This week’s running – 12th to 18th February 2018


Can you guess the parkrun event?

A normal week of training felt like a novelty after several weeks racing.

5k recovery

My glutes and calves were trashed after the previous day’s Draycote Water 10k. I did question whether a complete day of rest would yield more benefit than 5k at an easy pace, but routine won out in the end. A colleague who’s just getting into running asked me if he should consider recovery runs; my answer to him was that he should stick to his 3-4 runs a week and to only consider recovery runs once he sees his times plateau.

Here’s the Strava data for this run.

9 miles from work with 2 at half marathon pace

It’d been weeks since I last committed to some set distance at pace in training. Strong winds and sideways rain just hadn’t been conducive to more structured stuff, paving the way for my recent flings with fartlek.

Almost like something out of Groundhog Day, the first mile came in at 6:34 just like the last time. Nothing I did could coax any more speed from my legs to hit the 6:23 target. Continuing the Groundhog Day theme, the second mile then came in at 6:17 pace – exactly the same as previous sessions! Whilst it was disappointing to see no perceivable improvement, it was also positive to see there’d been nothing lost, either.

Interestingly, my Garmin 935 optically tracked my heart rate to be pretty damn near perfect, almost like I was wearing a chest strap. It tracks easy and steady runs with no issue, but tends to trip over itself when more vigorous effort is involved. The only thing that’s changed is a recent software update that claims to have addressed reliability – I guess Garmin wasn’t lying!

Here’s the Strava data for this run.

5 mile run-commute

Boy, was this unpleasant running the entire way into 15mph headwind. At least I was only going at recovery pace, running as easy as I cared to.

Here’s the Strava data for this run.

9 miles from work with strides

The strides continued to work their magic on my glutes, keeping them activated and increasing feelings of how tuned into my own body I was.

Here’s the Strava data for this run.

Walsall Arboretum parkrun

Hallelujah! A Saturday morning that wasn’t a complete washout! With better than typical conditions available, I took Dave with me to the swift Walsall Arboretum parkrun – home to my 18 month old 5k PB.

Warming up on the course, I’d forgotten how conducive to fast running Walsall Arboretum could be. The ground underfoot is well paved, grippy and consistent to allow for big efforts with confidence. The course is also pretty damn flat, making even pacing incredibly easy over its three laps. Distance accuracy is a little dubious, but a few GPS black spots more than answer that problem.

The run started off blisteringly fast as was to be expected – I registered 3:18 per km pace at a few points! I reined things in a little for fear of a serious blowout later, though wound up separated from the larger group ahead and stuck with several more transient runners. My body and legs were tired from several weeks with a race or race-effort parkrun, and the late Friday night certainly did not help.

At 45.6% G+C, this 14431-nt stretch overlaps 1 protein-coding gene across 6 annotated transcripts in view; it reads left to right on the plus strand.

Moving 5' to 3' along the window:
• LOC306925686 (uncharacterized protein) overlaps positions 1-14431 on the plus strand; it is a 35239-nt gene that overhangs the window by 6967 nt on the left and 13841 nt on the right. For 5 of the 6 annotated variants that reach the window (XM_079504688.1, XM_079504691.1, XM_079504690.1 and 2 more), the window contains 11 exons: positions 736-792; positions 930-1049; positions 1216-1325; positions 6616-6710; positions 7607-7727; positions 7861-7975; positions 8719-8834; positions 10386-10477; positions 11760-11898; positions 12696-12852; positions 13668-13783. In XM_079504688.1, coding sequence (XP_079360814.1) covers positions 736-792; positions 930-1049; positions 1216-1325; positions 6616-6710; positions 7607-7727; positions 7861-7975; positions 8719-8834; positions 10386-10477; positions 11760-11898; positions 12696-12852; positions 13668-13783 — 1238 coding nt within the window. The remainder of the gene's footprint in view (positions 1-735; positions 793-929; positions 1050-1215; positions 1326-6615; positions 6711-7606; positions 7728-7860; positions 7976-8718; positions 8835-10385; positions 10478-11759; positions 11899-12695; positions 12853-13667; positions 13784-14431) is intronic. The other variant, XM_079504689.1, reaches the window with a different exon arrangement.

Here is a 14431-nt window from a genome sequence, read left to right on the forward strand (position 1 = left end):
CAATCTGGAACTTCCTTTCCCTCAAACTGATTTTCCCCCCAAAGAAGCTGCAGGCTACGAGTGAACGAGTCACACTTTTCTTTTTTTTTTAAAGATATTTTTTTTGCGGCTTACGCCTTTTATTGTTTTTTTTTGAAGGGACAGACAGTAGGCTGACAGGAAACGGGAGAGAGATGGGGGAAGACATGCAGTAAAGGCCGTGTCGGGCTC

I began lapping runners about halfway through the second lap, with a number of them lending me their support. 3km was my slowest of the morning at 4:01, though not too unusual with my fastest runs showing a similar ‘float’ middle split serving as minor recovery. Not the end of the world, considering I ran largely alone for near-2km.

Entering the third lap, I felt like throwing up! The effort inside me began boiling over as I released a few whimpers of pain… The run director made specific mention of runners keeping to the left to allow for overtaking on the right. Almost everybody I encountered obeyed this rule except one, who decided to park herself firmly on the right of the narrow path; not wanting to collide with her, I hollered, “Keep left! Keep left!” My cries fell on deaf ears as she swerved all over the course, forcing me to surge with an undertaking manoeuvre when the opportunity presented itself.

Close to blowing, my choo-choo train impression reared its head with perhaps 800m remaining. A few more friendly runners encouraged me on, clearly having heard my huffing and puffing from behind them.

Even with all that exertion, I was disappointed to find I only managed 18:56. Dave was beaming to have run his fastest 5k in 6 months, also waxing lyrical about how optimal the Walsall Arboretum course is for fast running. So impressed was he that we’ve agreed to return to the venue for an entire month some time in the spring, in the hope that one of the four or five attempts will click into place and produce the goods. It was a nice change of scenery and the event straddled that fine line between being a larger event whilst maintaining a small event community feel.

Here’s the Strava data for this run.

15 miles – to the Vale and back

It’d been almost a month since I last covered 15 miles, and my legs felt it especially after the raced parkrun 24 hours prior.

With the St James Road tunnel closed to widen the towpath, I had to bulk up the distance with two laps of Kings Heath Park. Everybody and their dog were seemingly out at the same time on that Sunday morning, with some canine owners more courteous than others. I was glad to be out of there ASAP!